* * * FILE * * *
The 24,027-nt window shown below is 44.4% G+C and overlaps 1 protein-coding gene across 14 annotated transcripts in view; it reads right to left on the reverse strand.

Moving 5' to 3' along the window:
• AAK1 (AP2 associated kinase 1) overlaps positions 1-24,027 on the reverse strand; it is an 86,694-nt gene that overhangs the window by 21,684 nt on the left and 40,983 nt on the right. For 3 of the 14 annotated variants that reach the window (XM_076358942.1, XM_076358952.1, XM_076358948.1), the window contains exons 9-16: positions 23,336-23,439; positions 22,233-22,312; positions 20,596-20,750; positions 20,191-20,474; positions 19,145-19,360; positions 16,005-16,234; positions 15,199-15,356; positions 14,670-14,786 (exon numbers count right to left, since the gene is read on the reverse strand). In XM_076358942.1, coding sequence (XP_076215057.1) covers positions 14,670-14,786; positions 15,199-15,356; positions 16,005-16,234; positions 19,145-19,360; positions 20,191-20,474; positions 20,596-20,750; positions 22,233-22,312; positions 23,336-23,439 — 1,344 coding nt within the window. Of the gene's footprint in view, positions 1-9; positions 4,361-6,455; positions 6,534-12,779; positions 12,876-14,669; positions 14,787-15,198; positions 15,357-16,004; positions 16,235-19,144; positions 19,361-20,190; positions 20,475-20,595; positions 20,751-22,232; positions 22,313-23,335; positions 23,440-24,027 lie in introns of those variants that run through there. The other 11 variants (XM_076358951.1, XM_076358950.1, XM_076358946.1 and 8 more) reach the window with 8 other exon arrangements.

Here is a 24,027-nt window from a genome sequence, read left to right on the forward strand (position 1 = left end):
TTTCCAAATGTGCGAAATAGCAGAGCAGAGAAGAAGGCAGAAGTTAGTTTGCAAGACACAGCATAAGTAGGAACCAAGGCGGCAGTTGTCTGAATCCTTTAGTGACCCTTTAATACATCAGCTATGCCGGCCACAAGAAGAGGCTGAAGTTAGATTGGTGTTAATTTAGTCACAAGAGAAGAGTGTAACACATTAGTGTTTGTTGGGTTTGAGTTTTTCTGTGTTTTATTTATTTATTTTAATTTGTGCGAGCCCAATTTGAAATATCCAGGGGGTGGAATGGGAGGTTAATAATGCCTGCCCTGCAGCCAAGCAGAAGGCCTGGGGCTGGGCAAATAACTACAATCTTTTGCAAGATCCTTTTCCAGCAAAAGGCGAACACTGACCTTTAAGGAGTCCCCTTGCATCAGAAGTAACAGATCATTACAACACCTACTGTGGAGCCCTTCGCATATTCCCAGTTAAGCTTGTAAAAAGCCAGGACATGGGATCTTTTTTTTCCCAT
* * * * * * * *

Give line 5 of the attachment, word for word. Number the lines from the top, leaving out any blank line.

TTTCCAAATGTGCGAAATAGCAGAGCAGAGAAGAAGGCAGAAGTTAGTTTGCAAGACACAGCATAAGTAGGAACCAAGGCGGCAGTTGTCTGAATCCTTTAGTGACCCTTTAATACATCAGCTATGCCGGCCACAAGAAGAGGCTGAAGTTAGATTGGTGTTAATTTAGTCACAAGAGAAGAGTGTAACACATTAGTGTTTGTTGGGTTTGAGTTTTTCTGTGTTTTATTTATTTATTTTAATTTGTGCGAGCCCAATTTGAAATATCCAGGGGGTGGAATGGGAGGTTAATAATGCCTGCCCTGCAGCCAAGCAGAAGGCCTGGGGCTGGGCAAATAACTACAATCTTTTGCAAGATCCTTTTCCAGCAAAAGGCGAACACTGACCTTTAAGGAGTCCCCTTGCATCAGAAGTAACAGATCATTACAACACCTACTGTGGAGCCCTTCGCATATTCCCAGTTAAGCTTGTAAAAAGCCAGGACATGGGATCTTTTTTTTCCCAT